# Characteristic Impedance of a coaxial cable

• EEuser
In summary, the conversation discusses the derivation of an equation for the maximum electric field within a dielectric, as well as its application in determining the characteristic impedance of a coaxial cable for maximum power handling. The trade-off between breakdown voltage and power is also mentioned. For part b, there is a question on using equations to determine the characteristic impedance of minimum attenuation, with a suggestion to assume a fixed output load and take into account cable and reflection losses.
EEuser
Homework Statement
Why are coaxial cables designed for a 50 ohms characteristic impedance?

(a) Find the characteristic impedance of a coaxial cable for maximum power handling. Hint:
consider the trade-off between breakdown voltage and power. For the breakdown voltage
write an expression for the maximum electric field within the dielectric in terms of V and a,
b where a and b are the radii of the inner conductor and outer conductor, respectively.

(b) Next, determine the characteristic impedance of minimum attenuation. The attenuation constant simplifies to: attenuation constant= R/(2*Z0) (see image 1 below) in the low-loss case with zero dielectric loss. Due to the skin effect the current in the conductor will be confined to flow in a thin cylinder at the periphery of the inner conductor. The width of this thin cylinder is given as (see image 2 below)
Relevant Equations
see below for images of equations
Image 1:
Image 2:

I am attempting to learn about transmission lines and am having problems with this homework problem.
• For part a, I have derived an equation for the maximum electric field within the dielectric. I came up with:
with r being the radius and the electric field decreasing with increased radius r. I am not sure how this equation is to help in determining the characteristic impedance of a coaxial cable for max power handling, nor am I sure how considering the "trade-off between breakdown voltage and power" will help.
• For part b, I understand all equations and their origins, but I am not sure how to use this information to determine the characteristic impedance of minimum attenuation. I know that the typical equation for characteristic impedance is as follows:
Any assistance would be greatly appreciated.

EEuser said:
• For part a, I have derived an equation for the maximum electric field within the dielectric. I came up with: View attachment 253635with r being the radius and the electric field decreasing with increased radius r. I am not sure how this equation is to help in determining the characteristic impedance of a coaxial cable for max power handling, nor am I sure how considering the "trade-off between breakdown voltage and power" will help.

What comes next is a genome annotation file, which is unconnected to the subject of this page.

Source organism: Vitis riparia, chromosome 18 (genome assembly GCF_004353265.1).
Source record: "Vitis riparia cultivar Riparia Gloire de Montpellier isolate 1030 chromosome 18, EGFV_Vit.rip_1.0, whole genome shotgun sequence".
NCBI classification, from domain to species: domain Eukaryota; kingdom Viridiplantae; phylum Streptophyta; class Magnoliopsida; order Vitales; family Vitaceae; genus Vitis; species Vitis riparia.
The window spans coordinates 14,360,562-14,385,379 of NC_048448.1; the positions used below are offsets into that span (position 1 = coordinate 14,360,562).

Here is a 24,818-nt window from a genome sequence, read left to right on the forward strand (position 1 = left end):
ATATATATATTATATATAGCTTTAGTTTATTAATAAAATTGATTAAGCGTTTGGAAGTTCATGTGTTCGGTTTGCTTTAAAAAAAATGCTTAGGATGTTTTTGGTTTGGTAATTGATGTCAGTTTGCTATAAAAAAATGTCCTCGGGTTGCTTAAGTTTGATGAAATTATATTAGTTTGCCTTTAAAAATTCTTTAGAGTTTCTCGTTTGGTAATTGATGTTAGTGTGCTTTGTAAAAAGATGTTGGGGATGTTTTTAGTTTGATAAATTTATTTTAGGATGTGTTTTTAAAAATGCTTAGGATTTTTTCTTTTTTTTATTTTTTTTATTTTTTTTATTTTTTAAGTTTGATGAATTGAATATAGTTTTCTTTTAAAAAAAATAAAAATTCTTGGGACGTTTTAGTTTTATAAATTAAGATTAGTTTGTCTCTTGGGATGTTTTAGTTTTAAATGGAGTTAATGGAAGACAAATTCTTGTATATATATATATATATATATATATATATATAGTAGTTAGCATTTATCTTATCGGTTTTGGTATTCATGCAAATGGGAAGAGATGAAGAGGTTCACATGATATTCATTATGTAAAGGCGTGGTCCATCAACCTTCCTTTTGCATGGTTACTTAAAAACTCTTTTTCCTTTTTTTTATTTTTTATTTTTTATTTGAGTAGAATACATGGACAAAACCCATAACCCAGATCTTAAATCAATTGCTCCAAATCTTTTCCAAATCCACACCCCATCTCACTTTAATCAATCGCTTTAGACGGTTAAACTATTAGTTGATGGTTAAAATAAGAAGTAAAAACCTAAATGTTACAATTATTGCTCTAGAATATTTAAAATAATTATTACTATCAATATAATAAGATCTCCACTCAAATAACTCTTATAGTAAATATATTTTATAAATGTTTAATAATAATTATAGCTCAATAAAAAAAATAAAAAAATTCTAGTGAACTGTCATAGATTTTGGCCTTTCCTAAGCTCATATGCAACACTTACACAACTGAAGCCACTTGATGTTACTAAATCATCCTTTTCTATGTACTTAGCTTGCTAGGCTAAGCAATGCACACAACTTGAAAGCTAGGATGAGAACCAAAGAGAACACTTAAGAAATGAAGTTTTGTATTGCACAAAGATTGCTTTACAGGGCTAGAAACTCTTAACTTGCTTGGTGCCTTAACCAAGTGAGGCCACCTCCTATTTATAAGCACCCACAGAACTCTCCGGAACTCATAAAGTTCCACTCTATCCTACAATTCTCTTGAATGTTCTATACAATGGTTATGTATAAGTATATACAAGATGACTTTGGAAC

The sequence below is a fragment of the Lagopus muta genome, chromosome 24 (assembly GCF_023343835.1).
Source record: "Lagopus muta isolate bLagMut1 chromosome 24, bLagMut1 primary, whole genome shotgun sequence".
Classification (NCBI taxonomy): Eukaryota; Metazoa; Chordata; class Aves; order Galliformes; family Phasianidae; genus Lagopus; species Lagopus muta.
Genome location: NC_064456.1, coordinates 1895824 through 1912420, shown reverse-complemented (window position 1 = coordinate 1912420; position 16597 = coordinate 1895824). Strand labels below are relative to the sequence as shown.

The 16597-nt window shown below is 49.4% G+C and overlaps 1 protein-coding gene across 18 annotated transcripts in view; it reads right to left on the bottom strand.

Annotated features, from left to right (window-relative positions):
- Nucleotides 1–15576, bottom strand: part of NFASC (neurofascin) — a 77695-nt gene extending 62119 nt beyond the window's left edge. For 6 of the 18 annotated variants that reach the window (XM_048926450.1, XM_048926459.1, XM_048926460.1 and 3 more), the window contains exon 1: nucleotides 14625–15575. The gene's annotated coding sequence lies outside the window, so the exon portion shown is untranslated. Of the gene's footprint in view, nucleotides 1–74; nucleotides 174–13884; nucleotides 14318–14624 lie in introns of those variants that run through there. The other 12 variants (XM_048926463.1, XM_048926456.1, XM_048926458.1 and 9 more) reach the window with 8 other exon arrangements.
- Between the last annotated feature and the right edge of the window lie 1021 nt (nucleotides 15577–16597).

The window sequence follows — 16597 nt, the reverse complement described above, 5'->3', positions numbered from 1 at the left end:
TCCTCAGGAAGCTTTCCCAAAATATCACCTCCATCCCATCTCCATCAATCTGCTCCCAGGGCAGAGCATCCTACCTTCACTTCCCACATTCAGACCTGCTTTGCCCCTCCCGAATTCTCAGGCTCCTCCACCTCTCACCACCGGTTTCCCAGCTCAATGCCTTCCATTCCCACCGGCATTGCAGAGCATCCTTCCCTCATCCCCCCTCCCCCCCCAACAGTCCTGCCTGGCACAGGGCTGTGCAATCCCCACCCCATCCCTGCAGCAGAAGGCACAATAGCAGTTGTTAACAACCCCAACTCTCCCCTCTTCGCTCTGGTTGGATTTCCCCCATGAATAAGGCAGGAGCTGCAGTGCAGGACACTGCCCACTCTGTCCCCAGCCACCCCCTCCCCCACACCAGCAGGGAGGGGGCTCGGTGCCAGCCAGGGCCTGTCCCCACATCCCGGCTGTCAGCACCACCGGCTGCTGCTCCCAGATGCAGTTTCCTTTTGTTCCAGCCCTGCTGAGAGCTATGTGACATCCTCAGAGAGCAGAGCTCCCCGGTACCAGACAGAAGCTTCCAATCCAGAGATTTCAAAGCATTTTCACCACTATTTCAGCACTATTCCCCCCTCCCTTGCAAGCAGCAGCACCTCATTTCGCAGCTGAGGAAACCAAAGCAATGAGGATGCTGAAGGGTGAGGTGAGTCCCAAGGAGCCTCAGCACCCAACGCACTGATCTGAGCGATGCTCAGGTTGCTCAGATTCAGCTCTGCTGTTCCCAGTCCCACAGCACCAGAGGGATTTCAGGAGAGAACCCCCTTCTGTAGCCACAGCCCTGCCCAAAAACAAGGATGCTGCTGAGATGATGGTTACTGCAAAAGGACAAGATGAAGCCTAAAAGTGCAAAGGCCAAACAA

You should use only maximal field. As soon as dielectric break in maximal field (i.e. on surface of inner conductor) it turns into conductor and breakdown propagates to outer sheaf.
EEuser said:
• For part b, I understand all equations and their origins, but I am not sure how to use this information to determine the characteristic impedance of minimum attenuation. I know that the typical equation for characteristic impedance is as follows:View attachment 253636
Any assistance would be greatly appreciated.
You should assume a fixed output load. Attenuation will be product of cable loss and reflection loss.

## 1. What is characteristic impedance of a coaxial cable?

The characteristic impedance of a coaxial cable is a measure of its ability to transfer electrical signals with minimal distortion. It is a constant value that is determined by the physical dimensions and materials of the cable.

## 2. Why is characteristic impedance important in coaxial cables?

Characteristic impedance is important because it determines how effectively a coaxial cable can transmit signals without much loss or interference. If the impedance of the cable does not match the impedance of the connected devices, it can result in signal reflection and reduced signal quality.

## 3. How is characteristic impedance calculated for a coaxial cable?

The characteristic impedance of a coaxial cable can be calculated using the formula Zc = (L/ C)^0.5, where L is the inductance per unit length and C is the capacitance per unit length. These values can be determined from the physical dimensions and materials of the cable.

## 4. What is the typical characteristic impedance of a coaxial cable?

The most commonly used characteristic impedance for coaxial cables is 50 ohms, although values of 75 ohms and 93 ohms are also used in certain applications.

## 5. How does the characteristic impedance of a coaxial cable affect its performance?

The characteristic impedance of a coaxial cable affects its performance by determining how well it can transmit signals without distortion or loss. A mismatch between the cable's impedance and the devices it is connected to can result in signal reflection, reduced signal strength, and poor overall performance.

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